Recently retired Supreme Court Justice Stephen Breyer has returned to Harvard Law School to teach as a professor, the university announced Friday.
Breyer both attended Harvard Law — graduating in 1964 — and taught there. He'll teach seminars, write books, found scholarships and contribute to the university's intellectual community, according to the announcement in Harvard Law Today.
"I am very pleased to return to Harvard to teach there and to write," Breyer told the publication. "Among other things, I will likely try to explain why I believe it important that the next generations of those associated with the law engage in work, and take approaches to law, that help the great American constitutional experiment work effectively for the American people.”
Breyer stepped down from the Supreme Court last month, after more than 27 years on the bench there, and helped swear in his successor, Ketanji Brown Jackson.
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In his time on the court, he was an active and cheerful questioner during arguments, a frequent public speaker and quick with a joke, often at his own expense.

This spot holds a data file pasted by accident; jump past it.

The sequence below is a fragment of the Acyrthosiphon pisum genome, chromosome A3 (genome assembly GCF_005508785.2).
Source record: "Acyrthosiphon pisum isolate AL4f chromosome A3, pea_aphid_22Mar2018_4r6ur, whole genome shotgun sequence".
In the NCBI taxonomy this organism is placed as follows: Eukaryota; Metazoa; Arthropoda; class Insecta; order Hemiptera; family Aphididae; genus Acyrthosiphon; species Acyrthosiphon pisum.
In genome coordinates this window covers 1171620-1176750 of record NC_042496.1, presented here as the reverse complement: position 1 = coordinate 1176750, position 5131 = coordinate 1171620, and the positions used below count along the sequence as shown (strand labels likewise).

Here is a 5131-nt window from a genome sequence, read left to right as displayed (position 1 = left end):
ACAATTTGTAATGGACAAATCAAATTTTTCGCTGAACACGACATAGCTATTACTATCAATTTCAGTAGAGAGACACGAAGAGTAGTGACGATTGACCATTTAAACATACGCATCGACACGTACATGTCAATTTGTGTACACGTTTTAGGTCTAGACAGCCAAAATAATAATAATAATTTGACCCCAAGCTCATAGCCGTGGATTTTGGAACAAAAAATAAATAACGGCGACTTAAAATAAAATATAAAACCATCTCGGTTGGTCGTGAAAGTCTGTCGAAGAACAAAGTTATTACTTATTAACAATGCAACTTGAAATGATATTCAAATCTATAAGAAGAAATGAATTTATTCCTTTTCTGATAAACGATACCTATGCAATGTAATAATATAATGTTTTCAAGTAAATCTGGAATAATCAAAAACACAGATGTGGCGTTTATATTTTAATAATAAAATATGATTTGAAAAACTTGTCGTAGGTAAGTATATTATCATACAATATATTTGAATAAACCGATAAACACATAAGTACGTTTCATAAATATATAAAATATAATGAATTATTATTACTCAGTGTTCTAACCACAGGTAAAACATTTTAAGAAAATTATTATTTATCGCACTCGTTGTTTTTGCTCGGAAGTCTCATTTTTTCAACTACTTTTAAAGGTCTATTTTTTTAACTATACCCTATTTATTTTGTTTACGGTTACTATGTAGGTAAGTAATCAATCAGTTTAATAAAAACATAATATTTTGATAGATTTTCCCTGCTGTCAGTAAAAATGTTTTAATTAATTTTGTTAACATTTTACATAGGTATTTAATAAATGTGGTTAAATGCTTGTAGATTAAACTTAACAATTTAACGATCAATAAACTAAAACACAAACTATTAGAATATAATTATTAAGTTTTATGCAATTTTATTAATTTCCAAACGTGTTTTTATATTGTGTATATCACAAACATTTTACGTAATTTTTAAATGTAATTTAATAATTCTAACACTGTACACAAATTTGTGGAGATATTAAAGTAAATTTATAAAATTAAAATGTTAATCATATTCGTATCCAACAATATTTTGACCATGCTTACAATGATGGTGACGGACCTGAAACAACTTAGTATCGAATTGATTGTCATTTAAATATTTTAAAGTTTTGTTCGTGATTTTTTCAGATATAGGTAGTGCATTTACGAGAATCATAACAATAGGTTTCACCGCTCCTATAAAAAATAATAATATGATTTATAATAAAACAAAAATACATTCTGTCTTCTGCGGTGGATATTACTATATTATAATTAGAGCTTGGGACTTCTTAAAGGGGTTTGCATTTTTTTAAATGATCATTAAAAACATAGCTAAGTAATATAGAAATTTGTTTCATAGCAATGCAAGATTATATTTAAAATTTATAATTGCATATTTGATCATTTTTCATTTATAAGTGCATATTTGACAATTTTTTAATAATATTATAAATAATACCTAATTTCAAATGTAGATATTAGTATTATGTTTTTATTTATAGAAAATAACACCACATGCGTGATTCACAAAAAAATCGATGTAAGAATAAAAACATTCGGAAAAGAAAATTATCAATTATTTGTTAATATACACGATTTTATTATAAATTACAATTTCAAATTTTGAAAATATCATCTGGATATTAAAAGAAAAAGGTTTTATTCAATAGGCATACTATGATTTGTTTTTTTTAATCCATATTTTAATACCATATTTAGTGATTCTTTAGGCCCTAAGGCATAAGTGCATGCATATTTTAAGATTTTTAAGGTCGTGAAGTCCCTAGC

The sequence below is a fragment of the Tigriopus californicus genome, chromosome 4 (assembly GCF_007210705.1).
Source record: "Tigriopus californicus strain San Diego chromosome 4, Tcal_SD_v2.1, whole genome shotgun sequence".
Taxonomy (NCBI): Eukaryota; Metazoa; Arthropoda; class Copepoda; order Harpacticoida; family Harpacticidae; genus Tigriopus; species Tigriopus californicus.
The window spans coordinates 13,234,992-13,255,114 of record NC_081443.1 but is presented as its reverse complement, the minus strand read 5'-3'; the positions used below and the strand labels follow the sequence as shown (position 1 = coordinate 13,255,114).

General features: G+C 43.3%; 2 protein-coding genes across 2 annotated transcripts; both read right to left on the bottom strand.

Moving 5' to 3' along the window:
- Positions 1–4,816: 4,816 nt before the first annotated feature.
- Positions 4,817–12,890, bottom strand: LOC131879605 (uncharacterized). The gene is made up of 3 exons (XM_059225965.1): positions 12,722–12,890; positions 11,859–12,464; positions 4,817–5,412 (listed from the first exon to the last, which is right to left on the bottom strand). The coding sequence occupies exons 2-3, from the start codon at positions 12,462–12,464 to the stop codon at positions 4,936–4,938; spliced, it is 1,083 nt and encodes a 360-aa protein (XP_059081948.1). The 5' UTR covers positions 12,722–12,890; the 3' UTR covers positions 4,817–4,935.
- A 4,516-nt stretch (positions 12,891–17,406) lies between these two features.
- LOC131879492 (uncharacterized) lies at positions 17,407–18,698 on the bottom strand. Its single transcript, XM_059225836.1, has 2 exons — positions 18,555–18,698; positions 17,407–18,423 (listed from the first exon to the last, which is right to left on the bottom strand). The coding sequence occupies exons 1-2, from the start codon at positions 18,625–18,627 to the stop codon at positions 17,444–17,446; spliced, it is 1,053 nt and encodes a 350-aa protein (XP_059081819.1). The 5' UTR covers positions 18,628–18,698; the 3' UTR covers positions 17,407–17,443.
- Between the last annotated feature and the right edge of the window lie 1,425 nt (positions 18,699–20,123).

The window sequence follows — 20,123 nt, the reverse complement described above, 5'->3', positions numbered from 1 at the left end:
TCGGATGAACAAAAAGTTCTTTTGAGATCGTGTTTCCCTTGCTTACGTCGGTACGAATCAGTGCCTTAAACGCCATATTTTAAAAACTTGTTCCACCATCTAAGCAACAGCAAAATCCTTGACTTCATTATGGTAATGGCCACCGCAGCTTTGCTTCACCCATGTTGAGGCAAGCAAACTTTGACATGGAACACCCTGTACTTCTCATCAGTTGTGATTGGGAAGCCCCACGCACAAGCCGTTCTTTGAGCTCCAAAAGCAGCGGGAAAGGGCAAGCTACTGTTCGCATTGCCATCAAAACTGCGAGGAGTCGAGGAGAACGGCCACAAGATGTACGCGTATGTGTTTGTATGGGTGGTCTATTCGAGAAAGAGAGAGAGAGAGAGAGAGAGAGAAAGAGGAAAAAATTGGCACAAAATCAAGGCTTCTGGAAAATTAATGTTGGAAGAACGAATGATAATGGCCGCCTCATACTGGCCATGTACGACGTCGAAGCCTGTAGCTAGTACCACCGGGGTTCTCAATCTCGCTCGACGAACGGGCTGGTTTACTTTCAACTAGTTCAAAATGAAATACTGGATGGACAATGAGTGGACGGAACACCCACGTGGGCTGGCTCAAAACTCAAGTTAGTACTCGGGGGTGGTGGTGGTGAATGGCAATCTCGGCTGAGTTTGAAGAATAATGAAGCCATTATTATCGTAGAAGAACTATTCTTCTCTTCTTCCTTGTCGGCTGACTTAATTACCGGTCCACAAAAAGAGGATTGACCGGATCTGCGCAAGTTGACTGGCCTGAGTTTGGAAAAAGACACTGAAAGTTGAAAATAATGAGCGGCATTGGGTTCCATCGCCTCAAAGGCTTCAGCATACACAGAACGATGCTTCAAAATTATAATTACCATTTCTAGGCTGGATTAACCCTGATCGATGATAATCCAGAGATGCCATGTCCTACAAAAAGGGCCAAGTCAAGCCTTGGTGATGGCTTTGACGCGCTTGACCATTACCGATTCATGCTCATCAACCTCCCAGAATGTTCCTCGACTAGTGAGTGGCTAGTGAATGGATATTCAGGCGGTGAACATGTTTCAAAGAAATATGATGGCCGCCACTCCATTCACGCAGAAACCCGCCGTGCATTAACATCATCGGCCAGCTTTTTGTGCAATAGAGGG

Breyer has published books on administrative policy and constitutional law and interpretation, as well as law review publications that span a wide range of subjects. He was appointed to the Byrne chair, a professorship once held by another person who went on to the Supreme Court, Felix Frankfurter, according to Harvard Law Today.
Harvard Law School Dean John Manning said he was thrilled to welcome the "world-class legal scholar" back.
"His brilliance, experience, collegiality, openness, and intellectual inquisitiveness will deeply enrich our community and advance our mission of teaching, scholarship, and service," Manning said in a statement.
Breyer graduated from Stanford University and Oxford University before attending Harvard Law School, where he worked on the law review. He went on to clerk for U.S. Supreme Court Justice Arthur Goldberg, then returned to Harvard Law from 1967 to 1980, where he was on the faculty and also served as special assistant to the U.S. attorney general for antitrust and special counsel to the U.S. Senate Judiciary Committee.